Definition of dissociate
dissociate was our Word of the Day on 10/29/2012. Hear the podcast!
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Examples of dissociate in a Sentence
The director has tried to dissociate himself from his earlier films.
Why is the organization choosing to dissociate itself from its founder?
Recent Examples of dissociate from the Web
Egypt and Russia also dissociated their governments from specific provisions, but the United States was the only country to oppose the Paris accord.
Lots of advertisers already employ whitelists, so this move serves as a public relations effort to dissociate Vodafone from any such headlines and promote its brand values.
His cheek bone was completely shattered in multiple pieces and completely dissociated from the skull.
Do not dissociate the actual craft from the act of leadership.
A Twitter account for CBS News as well as one for the network’s Boston station dissociated themselves from Mr. Leavitt on the night of the Manchester terrorist attack.
But the hotel's new owners, Euro Capital Properties, are in no rush to dissociate from its sordid past.
Trademark law, long bound by notions of physical space and dissociated markets, is careening ass-first into cyberspace, which erases both.
These example sentences are selected automatically from various online news sources to reflect current usage of the word 'dissociate.' Views expressed in the examples do not represent the opinion of Merriam-Webster or its editors. Send us feedback.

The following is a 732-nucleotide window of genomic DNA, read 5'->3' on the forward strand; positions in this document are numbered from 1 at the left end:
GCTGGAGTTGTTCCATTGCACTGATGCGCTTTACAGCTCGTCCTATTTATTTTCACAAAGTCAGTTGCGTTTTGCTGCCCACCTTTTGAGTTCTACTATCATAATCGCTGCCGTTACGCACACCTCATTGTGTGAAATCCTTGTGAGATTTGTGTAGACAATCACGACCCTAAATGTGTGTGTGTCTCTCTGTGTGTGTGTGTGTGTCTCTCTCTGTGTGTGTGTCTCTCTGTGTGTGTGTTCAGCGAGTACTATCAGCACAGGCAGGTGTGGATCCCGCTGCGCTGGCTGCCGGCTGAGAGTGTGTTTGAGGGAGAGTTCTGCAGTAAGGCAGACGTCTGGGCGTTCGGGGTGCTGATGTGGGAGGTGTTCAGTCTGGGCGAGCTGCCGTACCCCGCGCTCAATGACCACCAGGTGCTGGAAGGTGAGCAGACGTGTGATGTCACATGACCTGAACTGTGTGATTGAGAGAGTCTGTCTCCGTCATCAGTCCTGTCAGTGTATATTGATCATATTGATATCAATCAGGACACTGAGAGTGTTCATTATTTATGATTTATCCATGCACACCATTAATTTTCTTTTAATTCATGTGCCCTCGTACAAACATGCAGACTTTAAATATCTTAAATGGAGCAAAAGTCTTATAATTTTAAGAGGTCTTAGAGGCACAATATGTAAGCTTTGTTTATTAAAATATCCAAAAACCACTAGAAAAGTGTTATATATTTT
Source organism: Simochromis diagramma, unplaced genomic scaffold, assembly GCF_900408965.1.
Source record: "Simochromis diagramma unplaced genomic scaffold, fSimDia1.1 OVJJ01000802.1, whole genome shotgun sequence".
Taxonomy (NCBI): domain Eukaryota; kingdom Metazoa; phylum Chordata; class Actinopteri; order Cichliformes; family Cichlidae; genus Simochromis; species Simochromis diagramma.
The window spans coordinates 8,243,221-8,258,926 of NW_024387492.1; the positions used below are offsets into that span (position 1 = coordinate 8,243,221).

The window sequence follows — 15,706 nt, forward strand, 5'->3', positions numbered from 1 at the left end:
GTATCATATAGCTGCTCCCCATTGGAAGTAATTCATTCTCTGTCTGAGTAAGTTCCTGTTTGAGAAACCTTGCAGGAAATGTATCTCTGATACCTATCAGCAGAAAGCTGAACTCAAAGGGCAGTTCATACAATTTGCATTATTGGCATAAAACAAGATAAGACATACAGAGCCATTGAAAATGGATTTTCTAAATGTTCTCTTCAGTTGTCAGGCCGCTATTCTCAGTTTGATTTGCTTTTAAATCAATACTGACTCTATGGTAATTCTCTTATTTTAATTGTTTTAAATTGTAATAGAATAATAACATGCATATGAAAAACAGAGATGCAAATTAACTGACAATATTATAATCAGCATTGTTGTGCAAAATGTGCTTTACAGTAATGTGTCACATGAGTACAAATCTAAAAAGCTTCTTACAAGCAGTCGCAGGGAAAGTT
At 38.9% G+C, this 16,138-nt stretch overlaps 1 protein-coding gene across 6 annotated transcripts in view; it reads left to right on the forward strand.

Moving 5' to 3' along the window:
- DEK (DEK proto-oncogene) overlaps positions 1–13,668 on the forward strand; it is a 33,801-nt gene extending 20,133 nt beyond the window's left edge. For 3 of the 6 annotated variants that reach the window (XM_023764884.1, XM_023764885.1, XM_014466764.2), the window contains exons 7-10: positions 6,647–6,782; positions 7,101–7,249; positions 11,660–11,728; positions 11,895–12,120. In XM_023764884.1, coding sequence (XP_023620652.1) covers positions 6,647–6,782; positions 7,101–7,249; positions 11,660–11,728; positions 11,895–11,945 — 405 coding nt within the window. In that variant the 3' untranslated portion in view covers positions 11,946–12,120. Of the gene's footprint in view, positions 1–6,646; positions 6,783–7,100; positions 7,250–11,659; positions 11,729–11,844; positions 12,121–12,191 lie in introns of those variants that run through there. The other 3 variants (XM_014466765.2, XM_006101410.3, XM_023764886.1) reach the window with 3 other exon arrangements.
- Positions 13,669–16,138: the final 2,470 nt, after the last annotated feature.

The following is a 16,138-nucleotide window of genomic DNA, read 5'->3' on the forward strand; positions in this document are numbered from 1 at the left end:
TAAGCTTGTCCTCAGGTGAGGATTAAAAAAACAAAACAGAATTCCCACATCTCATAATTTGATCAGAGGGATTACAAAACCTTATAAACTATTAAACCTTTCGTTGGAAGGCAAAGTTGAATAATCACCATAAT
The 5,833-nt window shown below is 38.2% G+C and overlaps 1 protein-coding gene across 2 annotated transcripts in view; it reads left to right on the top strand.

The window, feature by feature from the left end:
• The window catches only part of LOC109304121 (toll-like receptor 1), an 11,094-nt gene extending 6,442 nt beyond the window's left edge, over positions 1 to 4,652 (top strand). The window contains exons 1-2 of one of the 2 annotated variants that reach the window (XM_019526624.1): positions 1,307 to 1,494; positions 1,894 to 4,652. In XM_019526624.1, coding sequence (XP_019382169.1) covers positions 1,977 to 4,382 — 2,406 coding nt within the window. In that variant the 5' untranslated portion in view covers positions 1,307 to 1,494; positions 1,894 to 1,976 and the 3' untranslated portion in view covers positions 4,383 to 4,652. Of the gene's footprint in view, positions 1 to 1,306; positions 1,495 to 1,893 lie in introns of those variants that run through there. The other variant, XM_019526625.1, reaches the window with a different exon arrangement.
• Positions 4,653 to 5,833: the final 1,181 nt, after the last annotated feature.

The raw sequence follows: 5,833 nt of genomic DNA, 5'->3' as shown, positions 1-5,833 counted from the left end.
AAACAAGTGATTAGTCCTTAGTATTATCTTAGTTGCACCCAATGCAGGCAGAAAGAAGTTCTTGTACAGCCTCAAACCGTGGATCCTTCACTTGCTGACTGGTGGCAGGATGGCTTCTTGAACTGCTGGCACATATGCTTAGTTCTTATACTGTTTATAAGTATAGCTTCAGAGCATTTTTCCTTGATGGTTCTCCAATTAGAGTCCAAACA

Did You Know?
Dissociate and its synonym "disassociate" can both mean "to separate from association or union with another." "Associate" is from Latin ad-, meaning "to," and sociare, meaning "to join." Dis- means "do the opposite of." So both "dissociate" and "disassociate" indicate severing that which is united, but some commentators argue that "disassociate" is illogical because it indicates separating and uniting simultaneously. "Dissociate" is slightly older, dating from 1582; "disassociate" dates from 1603. "Dissociate" is recommended by a number of commentators on the ground that it is shorter, which it is by a grand total of two letters-not the firmest ground for an endorsement. Both words are in current good use, but "disassociate" is used more often in the U.S.
DISSOCIATE Defined for English Language Learners
Definition of dissociate for English Language Learners
: to end your relationship with or connection to someone or something : to separate (yourself) from someone or something
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